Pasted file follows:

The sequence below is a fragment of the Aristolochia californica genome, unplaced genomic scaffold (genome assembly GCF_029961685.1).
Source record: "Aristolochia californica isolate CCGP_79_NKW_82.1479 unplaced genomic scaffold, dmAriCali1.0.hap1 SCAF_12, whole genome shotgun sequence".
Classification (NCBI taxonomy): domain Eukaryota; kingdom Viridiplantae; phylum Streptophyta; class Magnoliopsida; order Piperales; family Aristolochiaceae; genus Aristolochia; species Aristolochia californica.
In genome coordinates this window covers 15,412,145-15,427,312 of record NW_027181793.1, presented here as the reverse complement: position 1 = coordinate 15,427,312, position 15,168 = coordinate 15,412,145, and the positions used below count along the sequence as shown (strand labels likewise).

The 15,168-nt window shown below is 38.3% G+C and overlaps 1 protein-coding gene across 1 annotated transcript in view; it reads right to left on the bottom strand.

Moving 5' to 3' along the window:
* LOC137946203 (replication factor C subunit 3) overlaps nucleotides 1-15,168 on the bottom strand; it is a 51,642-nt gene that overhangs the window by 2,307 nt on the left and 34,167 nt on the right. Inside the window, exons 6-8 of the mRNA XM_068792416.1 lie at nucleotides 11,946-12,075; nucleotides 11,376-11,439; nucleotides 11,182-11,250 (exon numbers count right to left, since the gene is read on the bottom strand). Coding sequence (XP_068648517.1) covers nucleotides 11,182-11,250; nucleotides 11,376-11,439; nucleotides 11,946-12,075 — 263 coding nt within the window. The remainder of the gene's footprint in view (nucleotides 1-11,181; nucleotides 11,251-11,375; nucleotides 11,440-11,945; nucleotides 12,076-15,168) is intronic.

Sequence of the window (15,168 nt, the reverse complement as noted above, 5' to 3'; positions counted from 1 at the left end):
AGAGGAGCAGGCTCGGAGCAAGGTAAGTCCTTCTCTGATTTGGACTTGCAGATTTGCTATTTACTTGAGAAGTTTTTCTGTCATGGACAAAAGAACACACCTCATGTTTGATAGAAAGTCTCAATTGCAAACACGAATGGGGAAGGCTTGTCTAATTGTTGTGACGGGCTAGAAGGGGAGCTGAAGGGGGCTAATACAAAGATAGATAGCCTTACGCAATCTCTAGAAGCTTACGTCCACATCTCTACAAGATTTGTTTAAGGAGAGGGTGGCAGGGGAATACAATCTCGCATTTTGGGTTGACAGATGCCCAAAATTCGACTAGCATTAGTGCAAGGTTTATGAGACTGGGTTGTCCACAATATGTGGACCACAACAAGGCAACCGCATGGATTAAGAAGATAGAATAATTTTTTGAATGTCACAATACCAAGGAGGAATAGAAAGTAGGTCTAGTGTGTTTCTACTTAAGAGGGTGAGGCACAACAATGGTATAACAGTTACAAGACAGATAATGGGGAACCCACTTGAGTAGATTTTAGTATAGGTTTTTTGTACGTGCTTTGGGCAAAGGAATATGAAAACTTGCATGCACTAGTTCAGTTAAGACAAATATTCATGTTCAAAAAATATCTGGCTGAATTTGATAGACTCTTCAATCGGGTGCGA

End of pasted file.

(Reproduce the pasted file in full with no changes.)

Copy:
The sequence below is a fragment of the Aristolochia californica genome, unplaced genomic scaffold (genome assembly GCF_029961685.1).
Source record: "Aristolochia californica isolate CCGP_79_NKW_82.1479 unplaced genomic scaffold, dmAriCali1.0.hap1 SCAF_12, whole genome shotgun sequence".
Classification (NCBI taxonomy): domain Eukaryota; kingdom Viridiplantae; phylum Streptophyta; class Magnoliopsida; order Piperales; family Aristolochiaceae; genus Aristolochia; species Aristolochia californica.
In genome coordinates this window covers 15,412,145-15,427,312 of record NW_027181793.1, presented here as the reverse complement: position 1 = coordinate 15,427,312, position 15,168 = coordinate 15,412,145, and the positions used below count along the sequence as shown (strand labels likewise).

The 15,168-nt window shown below is 38.3% G+C and overlaps 1 protein-coding gene across 1 annotated transcript in view; it reads right to left on the bottom strand.

Moving 5' to 3' along the window:
* LOC137946203 (replication factor C subunit 3) overlaps nucleotides 1-15,168 on the bottom strand; it is a 51,642-nt gene that overhangs the window by 2,307 nt on the left and 34,167 nt on the right. Inside the window, exons 6-8 of the mRNA XM_068792416.1 lie at nucleotides 11,946-12,075; nucleotides 11,376-11,439; nucleotides 11,182-11,250 (exon numbers count right to left, since the gene is read on the bottom strand). Coding sequence (XP_068648517.1) covers nucleotides 11,182-11,250; nucleotides 11,376-11,439; nucleotides 11,946-12,075 — 263 coding nt within the window. The remainder of the gene's footprint in view (nucleotides 1-11,181; nucleotides 11,251-11,375; nucleotides 11,440-11,945; nucleotides 12,076-15,168) is intronic.

Sequence of the window (15,168 nt, the reverse complement as noted above, 5' to 3'; positions counted from 1 at the left end):
AGAGGAGCAGGCTCGGAGCAAGGTAAGTCCTTCTCTGATTTGGACTTGCAGATTTGCTATTTACTTGAGAAGTTTTTCTGTCATGGACAAAAGAACACACCTCATGTTTGATAGAAAGTCTCAATTGCAAACACGAATGGGGAAGGCTTGTCTAATTGTTGTGACGGGCTAGAAGGGGAGCTGAAGGGGGCTAATACAAAGATAGATAGCCTTACGCAATCTCTAGAAGCTTACGTCCACATCTCTACAAGATTTGTTTAAGGAGAGGGTGGCAGGGGAATACAATCTCGCATTTTGGGTTGACAGATGCCCAAAATTCGACTAGCATTAGTGCAAGGTTTATGAGACTGGGTTGTCCACAATATGTGGACCACAACAAGGCAACCGCATGGATTAAGAAGATAGAATAATTTTTTGAATGTCACAATACCAAGGAGGAATAGAAAGTAGGTCTAGTGTGTTTCTACTTAAGAGGGTGAGGCACAACAATGGTATAACAGTTACAAGACAGATAATGGGGAACCCACTTGAGTAGATTTTAGTATAGGTTTTTTGTACGTGCTTTGGGCAAAGGAATATGAAAACTTGCATGCACTAGTTCAGTTAAGACAAATATTCATGTTCAAAAAATATCTGGCTGAATTTGATAGACTCTTCAATCGGGTGCGA